Re: Google (Score: 1)

by darnkitten@pipedot.org on 2014-04-30 21:46 (#19P)

Actually, they should have ranked for "Distrust," rather than "Trust;" I'm not even sure I trust the ISP that hosts MY website, much less known collectors like google, facebook, MS, et al.

Re: Google (Score: 1)

by vanderhoth@pipedot.org on 2014-04-29 10:38 (#18K)

The one thing that Google's doing that's really getting under my skin is asking for my cell number. Drives me up the wall every time I log in to G-mail it was the number so if I ever get locked out of my account they can send me a text. Good in principal, but I don't trust anyone outside my immediate friends with my cell number. The last thing I want is to start getting telemarketer calls while I'm at work like the lady in the cubical next to me does. I'm sure Google would be responsible, but I'm still not going to take the chance, after all telemarketers are the reason I got rid of my land line in the first place. I'm so sick of "You've won a cruise for TWO!!" and "Hi, this is RBC calling to see if you'd like a credit card that has no limit!", especially right in the middle of dinner or right after I put my two year old to bed.

Re: Google (Score: 2, Interesting)

by rudolph@pipedot.org on 2014-04-30 05:20 (#19C)

I, too, am tired of all these places asking for a cell number "for security" reasons. I have a google voice number for this very reason, created back when it was still grand central or something. The other day some place I don't recall popped up the thing asking for my cell and when I punched in that number it errored stating it's not a cellular phone. Awesome. Even google accepted it as my cell number.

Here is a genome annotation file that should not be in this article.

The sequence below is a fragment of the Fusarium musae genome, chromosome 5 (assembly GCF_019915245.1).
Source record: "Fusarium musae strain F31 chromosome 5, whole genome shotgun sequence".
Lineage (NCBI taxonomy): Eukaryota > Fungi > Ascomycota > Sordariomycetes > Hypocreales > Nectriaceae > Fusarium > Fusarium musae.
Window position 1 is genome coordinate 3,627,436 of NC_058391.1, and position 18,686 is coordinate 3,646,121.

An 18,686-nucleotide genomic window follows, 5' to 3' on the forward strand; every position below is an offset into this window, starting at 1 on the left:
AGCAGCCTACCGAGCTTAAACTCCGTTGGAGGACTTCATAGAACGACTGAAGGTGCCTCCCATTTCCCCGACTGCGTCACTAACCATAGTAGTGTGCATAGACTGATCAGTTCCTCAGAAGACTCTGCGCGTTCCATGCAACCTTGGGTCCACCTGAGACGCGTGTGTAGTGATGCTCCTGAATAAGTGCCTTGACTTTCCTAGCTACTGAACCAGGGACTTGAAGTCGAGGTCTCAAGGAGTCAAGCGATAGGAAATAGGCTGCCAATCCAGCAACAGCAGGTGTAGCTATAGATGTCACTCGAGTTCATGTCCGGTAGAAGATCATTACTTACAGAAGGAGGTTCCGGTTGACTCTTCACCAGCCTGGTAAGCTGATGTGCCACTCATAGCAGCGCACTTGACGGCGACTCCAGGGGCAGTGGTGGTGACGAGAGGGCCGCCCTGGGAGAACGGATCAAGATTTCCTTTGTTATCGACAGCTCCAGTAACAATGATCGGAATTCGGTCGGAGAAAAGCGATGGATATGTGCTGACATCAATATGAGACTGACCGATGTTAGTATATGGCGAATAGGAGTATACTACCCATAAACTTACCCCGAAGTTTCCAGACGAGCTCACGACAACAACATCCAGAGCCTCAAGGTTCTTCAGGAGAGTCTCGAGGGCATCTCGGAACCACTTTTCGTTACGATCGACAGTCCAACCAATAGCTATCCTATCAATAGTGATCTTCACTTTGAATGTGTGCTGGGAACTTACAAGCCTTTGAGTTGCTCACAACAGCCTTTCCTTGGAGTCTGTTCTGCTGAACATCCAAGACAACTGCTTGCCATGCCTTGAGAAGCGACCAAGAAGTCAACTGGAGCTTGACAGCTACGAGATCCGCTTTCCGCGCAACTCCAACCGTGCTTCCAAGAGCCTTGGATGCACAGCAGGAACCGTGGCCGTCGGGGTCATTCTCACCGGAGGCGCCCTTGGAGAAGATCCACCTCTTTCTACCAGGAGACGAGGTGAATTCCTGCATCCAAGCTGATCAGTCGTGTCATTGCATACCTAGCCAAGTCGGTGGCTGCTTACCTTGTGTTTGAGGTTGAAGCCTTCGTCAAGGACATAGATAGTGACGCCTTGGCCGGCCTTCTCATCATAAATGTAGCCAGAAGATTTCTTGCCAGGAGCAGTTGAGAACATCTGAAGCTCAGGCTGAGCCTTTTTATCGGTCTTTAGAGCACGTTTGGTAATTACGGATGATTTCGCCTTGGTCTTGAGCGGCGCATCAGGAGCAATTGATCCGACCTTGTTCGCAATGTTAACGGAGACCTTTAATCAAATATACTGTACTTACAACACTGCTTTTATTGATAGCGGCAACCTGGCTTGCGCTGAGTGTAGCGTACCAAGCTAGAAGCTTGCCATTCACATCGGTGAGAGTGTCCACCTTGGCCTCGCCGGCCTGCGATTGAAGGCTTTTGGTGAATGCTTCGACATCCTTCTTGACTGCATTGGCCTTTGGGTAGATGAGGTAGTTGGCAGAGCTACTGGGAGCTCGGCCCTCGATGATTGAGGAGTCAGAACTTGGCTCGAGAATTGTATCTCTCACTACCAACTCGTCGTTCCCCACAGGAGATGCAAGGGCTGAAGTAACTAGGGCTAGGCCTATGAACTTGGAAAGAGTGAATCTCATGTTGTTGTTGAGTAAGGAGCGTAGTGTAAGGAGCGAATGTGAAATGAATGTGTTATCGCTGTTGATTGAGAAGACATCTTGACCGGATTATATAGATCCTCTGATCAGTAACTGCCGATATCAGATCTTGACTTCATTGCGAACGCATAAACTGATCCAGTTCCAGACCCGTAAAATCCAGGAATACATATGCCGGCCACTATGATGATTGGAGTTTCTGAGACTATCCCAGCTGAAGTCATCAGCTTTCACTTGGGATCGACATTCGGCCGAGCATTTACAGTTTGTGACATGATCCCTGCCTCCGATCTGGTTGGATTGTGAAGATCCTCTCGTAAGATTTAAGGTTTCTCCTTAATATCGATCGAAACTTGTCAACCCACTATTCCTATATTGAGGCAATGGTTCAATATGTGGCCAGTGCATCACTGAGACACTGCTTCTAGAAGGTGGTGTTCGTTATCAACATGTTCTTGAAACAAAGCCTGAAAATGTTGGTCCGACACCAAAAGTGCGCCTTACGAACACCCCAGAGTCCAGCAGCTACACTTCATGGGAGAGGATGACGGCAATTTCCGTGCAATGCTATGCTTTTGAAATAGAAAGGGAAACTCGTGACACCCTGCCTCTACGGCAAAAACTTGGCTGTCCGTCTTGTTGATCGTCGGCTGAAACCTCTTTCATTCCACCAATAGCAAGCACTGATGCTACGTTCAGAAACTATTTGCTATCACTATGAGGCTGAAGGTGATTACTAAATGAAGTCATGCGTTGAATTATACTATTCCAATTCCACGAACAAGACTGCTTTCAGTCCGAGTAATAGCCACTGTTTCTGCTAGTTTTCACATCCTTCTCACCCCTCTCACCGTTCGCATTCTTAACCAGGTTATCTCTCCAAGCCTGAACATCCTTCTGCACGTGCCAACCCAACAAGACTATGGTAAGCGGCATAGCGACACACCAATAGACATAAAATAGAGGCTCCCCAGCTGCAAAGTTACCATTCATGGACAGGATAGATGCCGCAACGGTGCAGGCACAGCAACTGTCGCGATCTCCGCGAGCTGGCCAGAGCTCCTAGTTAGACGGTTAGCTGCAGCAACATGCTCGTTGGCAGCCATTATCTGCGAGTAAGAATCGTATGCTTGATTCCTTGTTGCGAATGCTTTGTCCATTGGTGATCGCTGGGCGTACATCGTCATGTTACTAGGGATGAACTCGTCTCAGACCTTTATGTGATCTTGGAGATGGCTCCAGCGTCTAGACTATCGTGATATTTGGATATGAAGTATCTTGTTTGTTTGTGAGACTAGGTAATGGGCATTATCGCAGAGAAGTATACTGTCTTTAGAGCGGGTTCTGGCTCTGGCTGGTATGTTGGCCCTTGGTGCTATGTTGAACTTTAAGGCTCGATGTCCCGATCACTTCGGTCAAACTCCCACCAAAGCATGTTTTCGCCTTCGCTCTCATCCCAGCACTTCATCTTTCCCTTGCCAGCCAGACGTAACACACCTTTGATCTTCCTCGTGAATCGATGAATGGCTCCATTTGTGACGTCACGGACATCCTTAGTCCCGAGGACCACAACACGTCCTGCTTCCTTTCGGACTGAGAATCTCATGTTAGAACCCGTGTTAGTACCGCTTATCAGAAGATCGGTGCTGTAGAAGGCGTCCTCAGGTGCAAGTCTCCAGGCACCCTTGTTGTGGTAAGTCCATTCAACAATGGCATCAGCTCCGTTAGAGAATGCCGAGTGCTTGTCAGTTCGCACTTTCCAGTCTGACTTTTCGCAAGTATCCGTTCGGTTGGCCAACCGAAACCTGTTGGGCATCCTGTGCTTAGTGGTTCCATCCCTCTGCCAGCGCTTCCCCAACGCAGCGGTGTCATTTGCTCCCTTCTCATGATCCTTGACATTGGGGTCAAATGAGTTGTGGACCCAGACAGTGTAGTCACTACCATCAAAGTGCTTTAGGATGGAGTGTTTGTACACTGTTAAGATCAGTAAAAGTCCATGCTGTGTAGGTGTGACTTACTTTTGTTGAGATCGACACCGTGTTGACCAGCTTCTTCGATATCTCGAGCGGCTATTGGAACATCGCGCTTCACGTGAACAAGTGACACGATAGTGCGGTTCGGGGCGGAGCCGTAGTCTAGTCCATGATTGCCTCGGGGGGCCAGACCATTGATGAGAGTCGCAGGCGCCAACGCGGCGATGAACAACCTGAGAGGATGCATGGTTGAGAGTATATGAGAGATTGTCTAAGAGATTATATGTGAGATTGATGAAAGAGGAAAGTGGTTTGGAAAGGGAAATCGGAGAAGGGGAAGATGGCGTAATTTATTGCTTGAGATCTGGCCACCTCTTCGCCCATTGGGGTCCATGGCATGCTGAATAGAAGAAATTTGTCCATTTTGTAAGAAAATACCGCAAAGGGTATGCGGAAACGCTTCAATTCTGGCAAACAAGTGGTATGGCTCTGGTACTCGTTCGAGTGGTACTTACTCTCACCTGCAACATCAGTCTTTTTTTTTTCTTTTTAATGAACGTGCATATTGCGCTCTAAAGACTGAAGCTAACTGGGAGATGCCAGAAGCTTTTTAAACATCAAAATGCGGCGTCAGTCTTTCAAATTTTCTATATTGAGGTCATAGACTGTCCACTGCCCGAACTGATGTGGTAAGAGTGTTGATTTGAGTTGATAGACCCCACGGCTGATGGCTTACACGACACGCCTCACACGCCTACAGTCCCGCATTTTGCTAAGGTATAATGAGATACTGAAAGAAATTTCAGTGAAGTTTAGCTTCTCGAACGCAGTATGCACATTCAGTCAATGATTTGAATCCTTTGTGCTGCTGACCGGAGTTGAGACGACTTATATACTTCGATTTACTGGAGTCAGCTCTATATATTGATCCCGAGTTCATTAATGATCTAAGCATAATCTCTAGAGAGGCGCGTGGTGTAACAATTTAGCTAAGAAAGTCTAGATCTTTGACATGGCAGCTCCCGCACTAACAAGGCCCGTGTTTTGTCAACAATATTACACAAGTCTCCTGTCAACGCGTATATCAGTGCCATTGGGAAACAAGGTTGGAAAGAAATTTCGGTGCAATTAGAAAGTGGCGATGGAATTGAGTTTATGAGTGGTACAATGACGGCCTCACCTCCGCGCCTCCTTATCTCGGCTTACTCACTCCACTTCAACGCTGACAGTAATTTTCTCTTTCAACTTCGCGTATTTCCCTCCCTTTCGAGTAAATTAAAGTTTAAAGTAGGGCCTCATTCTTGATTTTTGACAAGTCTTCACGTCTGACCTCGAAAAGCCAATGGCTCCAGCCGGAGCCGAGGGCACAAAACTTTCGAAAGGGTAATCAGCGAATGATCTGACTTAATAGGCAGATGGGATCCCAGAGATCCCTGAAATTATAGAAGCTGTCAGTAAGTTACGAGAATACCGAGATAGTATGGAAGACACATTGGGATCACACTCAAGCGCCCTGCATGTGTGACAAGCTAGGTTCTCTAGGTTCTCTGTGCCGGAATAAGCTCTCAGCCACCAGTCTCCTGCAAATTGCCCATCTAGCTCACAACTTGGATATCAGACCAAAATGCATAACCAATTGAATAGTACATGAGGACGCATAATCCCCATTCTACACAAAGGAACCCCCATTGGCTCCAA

Re: Google (Score: 2, Insightful)

by darnkitten@pipedot.org on 2014-04-30 21:53 (#19Q)

Thirded. I don't even HAVE a cell, as I live in a rural town that is too small for the carriers to bother with. Google needs a "No. I will NOT give you my cell number--Now Stop Asking!" checkbox.

Re: Google (Score: 1)

by vanderhoth@pipedot.org on 2014-05-01 11:57 (#19Y)

If I could give you more than one mod point for that comment I would. I couldn't agree more.

Poll Problem? (Score: 2, Funny)

by Anonymous Coward on 2014-04-29 14:54 (#18T)

I voted zero (0) for all options and the poll system might have crashed because I was taken to a blank page...

The secure internet is dead.

There is no trust.

The internet is over.

Unable to login (Score: 0)

by Anonymous Coward on 2014-04-30 08:30 (#19G)

Hi! I am unable to login. Login: cubancigar11

Clarity is good! (Score: 1)

by appalbarry@pipedot.org on 2014-05-08 02:22 (#1FK)

Grumble grumble... if you want to ask people to rank a list numerically you really need to tell them which end of the scale is "high" and which is "low".

I assumed that "1" was the best, but I'll bet others thought that "8" was the top ranking.

Of course, I'm also pissed off that it wouldn't let me rank Facebook as "99".